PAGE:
• By Kevin Mount
  • Posted on Friday 19th October, 2007

Can several thin reeds ever make a strong policy boat?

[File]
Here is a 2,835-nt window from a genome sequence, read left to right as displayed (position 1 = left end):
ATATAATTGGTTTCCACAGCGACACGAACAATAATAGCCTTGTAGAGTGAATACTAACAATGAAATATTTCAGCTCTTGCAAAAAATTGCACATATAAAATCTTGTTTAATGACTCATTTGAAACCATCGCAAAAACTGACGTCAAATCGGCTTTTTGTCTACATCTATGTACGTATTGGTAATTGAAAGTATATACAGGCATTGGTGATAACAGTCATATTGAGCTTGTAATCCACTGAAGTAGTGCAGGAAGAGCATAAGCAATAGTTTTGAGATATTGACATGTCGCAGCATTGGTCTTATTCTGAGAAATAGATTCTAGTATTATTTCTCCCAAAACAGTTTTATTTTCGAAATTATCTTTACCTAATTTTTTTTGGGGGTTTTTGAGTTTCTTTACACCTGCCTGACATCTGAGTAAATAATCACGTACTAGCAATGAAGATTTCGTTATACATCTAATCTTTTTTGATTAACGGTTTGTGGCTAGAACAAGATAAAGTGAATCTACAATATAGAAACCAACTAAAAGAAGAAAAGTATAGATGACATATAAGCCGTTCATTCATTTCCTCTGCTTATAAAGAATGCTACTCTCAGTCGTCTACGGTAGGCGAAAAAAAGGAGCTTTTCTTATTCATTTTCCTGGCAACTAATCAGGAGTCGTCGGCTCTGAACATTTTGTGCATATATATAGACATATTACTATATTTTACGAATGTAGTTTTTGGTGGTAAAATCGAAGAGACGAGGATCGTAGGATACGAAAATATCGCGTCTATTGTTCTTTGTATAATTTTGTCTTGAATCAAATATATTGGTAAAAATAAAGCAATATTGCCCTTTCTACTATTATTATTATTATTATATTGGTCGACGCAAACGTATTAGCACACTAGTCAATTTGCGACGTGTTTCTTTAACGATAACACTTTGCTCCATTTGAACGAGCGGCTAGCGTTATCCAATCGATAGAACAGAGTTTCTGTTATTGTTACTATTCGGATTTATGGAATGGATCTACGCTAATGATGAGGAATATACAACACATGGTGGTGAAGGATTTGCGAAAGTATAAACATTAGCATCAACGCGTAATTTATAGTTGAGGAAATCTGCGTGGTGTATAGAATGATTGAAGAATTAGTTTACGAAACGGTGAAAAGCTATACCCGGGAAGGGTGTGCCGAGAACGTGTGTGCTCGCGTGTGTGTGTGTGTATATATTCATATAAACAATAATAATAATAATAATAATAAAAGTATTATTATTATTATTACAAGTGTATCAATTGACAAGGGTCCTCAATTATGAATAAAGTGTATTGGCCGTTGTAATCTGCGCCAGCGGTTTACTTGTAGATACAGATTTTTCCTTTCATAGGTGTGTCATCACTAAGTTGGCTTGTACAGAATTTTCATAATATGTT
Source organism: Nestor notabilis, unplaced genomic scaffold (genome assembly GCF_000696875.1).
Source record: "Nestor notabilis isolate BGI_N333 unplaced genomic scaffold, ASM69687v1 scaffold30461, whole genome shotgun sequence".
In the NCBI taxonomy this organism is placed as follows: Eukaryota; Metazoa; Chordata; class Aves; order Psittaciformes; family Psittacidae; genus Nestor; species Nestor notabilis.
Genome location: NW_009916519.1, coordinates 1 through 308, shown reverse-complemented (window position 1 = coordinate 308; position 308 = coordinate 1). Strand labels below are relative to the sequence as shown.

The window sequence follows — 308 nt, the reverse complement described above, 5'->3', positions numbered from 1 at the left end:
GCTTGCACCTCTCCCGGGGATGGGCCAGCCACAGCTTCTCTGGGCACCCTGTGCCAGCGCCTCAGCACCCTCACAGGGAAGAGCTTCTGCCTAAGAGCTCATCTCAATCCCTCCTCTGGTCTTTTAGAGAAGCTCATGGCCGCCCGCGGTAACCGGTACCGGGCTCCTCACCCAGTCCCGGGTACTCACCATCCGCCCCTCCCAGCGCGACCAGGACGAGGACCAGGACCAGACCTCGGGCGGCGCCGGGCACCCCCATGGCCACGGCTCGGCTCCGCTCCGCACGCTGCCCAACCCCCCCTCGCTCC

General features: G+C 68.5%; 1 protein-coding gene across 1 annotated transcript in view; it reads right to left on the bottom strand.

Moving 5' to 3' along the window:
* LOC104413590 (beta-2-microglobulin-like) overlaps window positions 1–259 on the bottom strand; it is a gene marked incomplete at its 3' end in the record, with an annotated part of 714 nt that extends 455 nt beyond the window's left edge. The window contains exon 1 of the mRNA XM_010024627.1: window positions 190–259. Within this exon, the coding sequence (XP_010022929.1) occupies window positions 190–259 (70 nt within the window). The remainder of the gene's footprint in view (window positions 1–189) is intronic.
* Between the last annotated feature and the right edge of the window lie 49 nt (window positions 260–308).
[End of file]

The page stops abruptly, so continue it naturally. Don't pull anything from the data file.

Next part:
strong>Thomas Cook and Vivian Wong, Northwestern UniversityThe universal pre-K movement seems to be winning its political campaign, thanks in part to social science and to the dominant, empirically-supported theory in education that when students are truly and enduringly engaged in learning, individual achievement increases and the national stock of knowledge and national productivity prospers. To increase 'engaged time on task', we cannot easily extend the school day or the school year, though attempts are being made to do both of these in some countries. Nor can we easily induce students to do more homework, or persuade teachers to deepen their students’ engagement in classroom learning, or get struggling students to respond better to 'College for All' rhetoric. Of the few remaining possibilities, one is for children to begin their school career earlier. Empirical findings seem to support this option. Neurological results indicating greater brain plasticity in younger children suggest that the pre-K years deserve an especially high priority. In addition, evaluations of many different pre-K programs have shown short-term cognitive gains even in random assignment studies. Some studies have even indicated social and economic benefits in adulthood. Pre-K would seem to be a robustly effective intervention whose long-term financial benefits even outweigh its costs. But – and it's a big but – the studies indicating positive pre-K effects are not strong when examined individually. The Perry Preschool Project (1978), for example, involves a very small and local sample exposed to an unusually expensive intervention evaluated according to control group criteria that could not be reproduced today. Moreover, most of the program’s financial benefits are due to a few incarcerations registered during the current 20-year pro-imprisonment policy in the US, which may or may not continue. Reynolds’s Chicago study (2001) depends on an opaque matching procedure and on data analyses that have routinely failed to recreate effect sizes similar to those of an experiment on the same topic. This implies the possibility of a selection 'confound' that has not been fully controlled. That's to say some of the difference attributed to the program under evaluation may instead be due to differences between the kind of children in the program versus those in the non-program comparison group. The Abecedarian Project also involves a very local intervention even more intensive and expensive than Perry Preschool. Cognitive gains in the early twenties were indicated, but there was no clear evidence of reduced incarceration or improvements in the other adult outcomes assessed.The national Head Start evaluation has a strong sampling and random assignment design, and short-term effects are evident in some domains. But they are patchy even in treatment-on-treated analyses, and we have no idea how the effects will hold up across elementary school, let alone into adulthood. We do have one long-term study of Head Start using a strong design (Ludwig & Philips, 2007). But this study was of the program as it was 40 years ago, and no long-term effects were observed for test scores, graduation rates or college enrollments, only for mortality. Short-term positive results have also been claimed for Early Head Start, but only after heroic analytic effort. Finally, regression-discontinuity results show clearly that five state programs have raised achievement. But the five states have better than average pre-K programs. Effects were stronger for alphabet learning than for more general pre-reading or mathematical skills; long-term effects cannot yet be ascertained. These findings are all the more limited because of a temporal mismatch built into almost all available long-term benefit-cost calculations. We are most interested in the long-term results from current programs implemented in the immediate future; but it is self-evident that such results cannot be directly observed. Instead, an indirect case has to be cobbled together from long-term studies implemented in a past that does not match today’s conditions, let alone any realistically imaginable future. All pre-K policy has to be based on extrapolative leaps of faith from data and on other factors – principally the data themselves, education and human development theory and the political realities operating at any given time. Fortunately, prevailing theory and current findings are at least consistent, leading us to revise our preconceptions and to believe that short-term cognitive effects of national pre-K are very likely and effects into adulthood are plausible. But we are not yet sure that these thin reeds from past empirical research can be woven together into a truly sturdy pre-K boat capable of weathering most future storms and consistently generating important long-term effects for children. One such storm is already on the horizon. Latino children are currently under-represented in pre-K and would doubtless remain so under a universal pre-K program. Since Latino children already do very poorly throughout their school careers, the implication is that universal but voluntary pre-K may cause them to fall even further behind. This would not only be due to lower enrollments. It would also occur if elementary school teachers raised their standards to accommodate the more numerous and better trained pre-K graduates they encounter. These pre-K graduates come disproportionately from non-Latino groups, and so the Latinos would be further disadvantaged as a population. To hope that these teachers will not raise elementary school standards because of universal pre-K is perverse, for this would reduce the benefits to other students and the nation at large. Latino access to pre-K presents a serious problem that may get worse. Enrollment campaigns targeted at Latino families may reduce the problem, but they are unlikely to achieve what a mandatory pre-K program would. But mandatory pre-K opens up a large can of cacophonously strident political worms which advocates of pre-K would doubtless prefer to avoid. • for a fully referenced version of this article, see The Benefits and Costs of Head Start.See also: The pros and cons of early years programs – where to start!Getting the measure of the 'mileage' of preschool care